oa SAHARA : Journal of Social Aspects of HIV / AIDS Research Alliance - Treating AIDS : dilemmas of unequal access in Uganda : original article
|Article Title||Treating AIDS : dilemmas of unequal access in Uganda : original article|
|© Publisher:||Taylor & Francis|
|Journal||SAHARA : Journal of Social Aspects of HIV / AIDS Research Alliance|
|Author||S.R. Whyte, M.A. Whyte, L. Meinert and B. Kyaddondo|
|Publication Date||May 2004|
|Pages||14 - 26|
|Keyword(s)||Access, AIDS policy, Antiretrovirals, Equity and Uganda|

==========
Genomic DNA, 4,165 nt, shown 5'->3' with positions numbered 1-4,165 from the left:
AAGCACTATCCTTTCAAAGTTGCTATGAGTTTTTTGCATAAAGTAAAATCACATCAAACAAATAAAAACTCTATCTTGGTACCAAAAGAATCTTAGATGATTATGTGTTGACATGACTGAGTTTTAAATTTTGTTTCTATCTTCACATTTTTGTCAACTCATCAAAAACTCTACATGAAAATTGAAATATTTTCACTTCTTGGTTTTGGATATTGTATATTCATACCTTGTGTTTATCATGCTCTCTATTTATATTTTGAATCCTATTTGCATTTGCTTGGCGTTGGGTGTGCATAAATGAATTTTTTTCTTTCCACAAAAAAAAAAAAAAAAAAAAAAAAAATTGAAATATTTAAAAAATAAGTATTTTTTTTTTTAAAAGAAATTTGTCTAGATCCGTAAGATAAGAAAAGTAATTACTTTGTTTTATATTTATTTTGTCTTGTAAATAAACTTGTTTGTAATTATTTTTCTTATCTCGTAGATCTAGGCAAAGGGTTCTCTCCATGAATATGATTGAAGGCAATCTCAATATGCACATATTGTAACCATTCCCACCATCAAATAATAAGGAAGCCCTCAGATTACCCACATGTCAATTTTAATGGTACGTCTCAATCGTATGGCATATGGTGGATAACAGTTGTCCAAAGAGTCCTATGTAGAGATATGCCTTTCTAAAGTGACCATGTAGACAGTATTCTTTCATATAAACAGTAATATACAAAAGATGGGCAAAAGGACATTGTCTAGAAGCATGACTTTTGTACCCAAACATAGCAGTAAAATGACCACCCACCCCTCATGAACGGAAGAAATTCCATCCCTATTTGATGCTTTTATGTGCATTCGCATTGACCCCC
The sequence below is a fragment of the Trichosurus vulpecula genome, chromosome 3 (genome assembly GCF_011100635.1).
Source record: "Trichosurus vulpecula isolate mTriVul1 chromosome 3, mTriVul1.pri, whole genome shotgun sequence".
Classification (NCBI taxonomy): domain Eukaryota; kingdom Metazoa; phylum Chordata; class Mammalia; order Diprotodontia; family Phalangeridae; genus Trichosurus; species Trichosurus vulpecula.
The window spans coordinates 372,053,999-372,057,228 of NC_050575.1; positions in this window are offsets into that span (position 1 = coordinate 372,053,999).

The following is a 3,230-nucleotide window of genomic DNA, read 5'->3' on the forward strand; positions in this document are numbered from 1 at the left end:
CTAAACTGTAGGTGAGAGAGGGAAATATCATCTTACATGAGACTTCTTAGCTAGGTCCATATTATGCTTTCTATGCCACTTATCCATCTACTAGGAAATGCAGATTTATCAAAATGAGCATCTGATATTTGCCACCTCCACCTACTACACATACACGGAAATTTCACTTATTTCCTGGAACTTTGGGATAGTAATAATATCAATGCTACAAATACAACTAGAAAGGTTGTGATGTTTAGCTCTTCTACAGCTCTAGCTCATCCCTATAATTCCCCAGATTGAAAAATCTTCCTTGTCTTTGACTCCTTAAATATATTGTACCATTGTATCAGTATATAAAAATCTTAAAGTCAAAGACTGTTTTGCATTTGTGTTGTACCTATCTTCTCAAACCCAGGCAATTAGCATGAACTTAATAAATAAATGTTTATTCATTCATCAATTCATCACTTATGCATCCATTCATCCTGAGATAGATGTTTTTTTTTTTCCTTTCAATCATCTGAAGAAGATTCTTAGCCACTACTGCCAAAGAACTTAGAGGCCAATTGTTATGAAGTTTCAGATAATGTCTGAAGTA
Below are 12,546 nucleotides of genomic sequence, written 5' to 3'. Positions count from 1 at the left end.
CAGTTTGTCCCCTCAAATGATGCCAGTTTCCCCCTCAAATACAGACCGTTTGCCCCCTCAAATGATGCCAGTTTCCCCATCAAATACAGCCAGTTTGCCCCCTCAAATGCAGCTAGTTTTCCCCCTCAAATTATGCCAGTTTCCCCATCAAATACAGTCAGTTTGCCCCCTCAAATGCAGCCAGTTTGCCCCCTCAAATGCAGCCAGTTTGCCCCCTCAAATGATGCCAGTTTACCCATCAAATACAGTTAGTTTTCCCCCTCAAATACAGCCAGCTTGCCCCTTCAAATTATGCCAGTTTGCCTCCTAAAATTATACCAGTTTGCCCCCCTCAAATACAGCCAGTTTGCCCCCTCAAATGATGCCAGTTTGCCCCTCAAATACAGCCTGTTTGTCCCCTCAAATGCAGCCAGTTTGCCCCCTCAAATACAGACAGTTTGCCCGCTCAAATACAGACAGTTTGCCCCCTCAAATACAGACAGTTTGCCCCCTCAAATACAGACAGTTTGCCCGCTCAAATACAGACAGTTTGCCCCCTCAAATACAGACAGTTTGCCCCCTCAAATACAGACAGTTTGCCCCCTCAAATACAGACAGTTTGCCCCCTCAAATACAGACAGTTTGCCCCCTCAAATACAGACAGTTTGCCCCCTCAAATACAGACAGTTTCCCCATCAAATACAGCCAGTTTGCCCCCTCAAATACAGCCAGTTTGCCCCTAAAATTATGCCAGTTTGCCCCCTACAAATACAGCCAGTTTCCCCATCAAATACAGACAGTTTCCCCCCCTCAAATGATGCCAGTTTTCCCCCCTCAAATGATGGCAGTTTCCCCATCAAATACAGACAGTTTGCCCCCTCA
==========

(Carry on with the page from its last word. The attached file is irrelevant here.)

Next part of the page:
The price of antiretroviral (ARV) medicines in Uganda has fallen dramatically in recent years and more people are under treatment. By mid-2003 it was estimated that 10 000 people were taking ARVs. Drawing on participant observation, qualitative interviews, work with key informants and document reviews, we seek to map out the channels through which ARVs are being made available to people and to describe and assess the social implications of the present system of distribution. Four channels of access to ARV medicines were common in mid-2003: (i) Medicines were provided free in structured research and treatment programmes funded by donors, but only to those who lived in a defined catchment area and met inclusion criteria. (ii) Gazetted treatment centres provided drugs on a fee-for-service basis; these urban-based institutions account for the largest number of drugs dispensed. (iii) Private practitioners, mainly based in Kampala, provided discrete treatment for those who could afford it. (iv) Finally, medicines were 'facilitated' along informal networks, supplying friends and relatives on a less regular basis, sometimes for free, sometimes for cash. However, access to ARVs remains highly uneven. We argue that cheaper drugs make possible different kinds of access, different qualities of care, and a growing awareness of inequity. Because the price of drugs has fallen drastically, middle-class families now have the possibility of buying them. But this requires tough prioritising and many cannot follow the regimen regularly. Health workers must consider whether patients will be able to purchase the drugs or not. In a kind of popular social pharmacy, people assess who can and should and does get access to ARVs. Further research should examine the whole range of ARV access channels in different countries and the associated patterns of social differentiation and exclusions.
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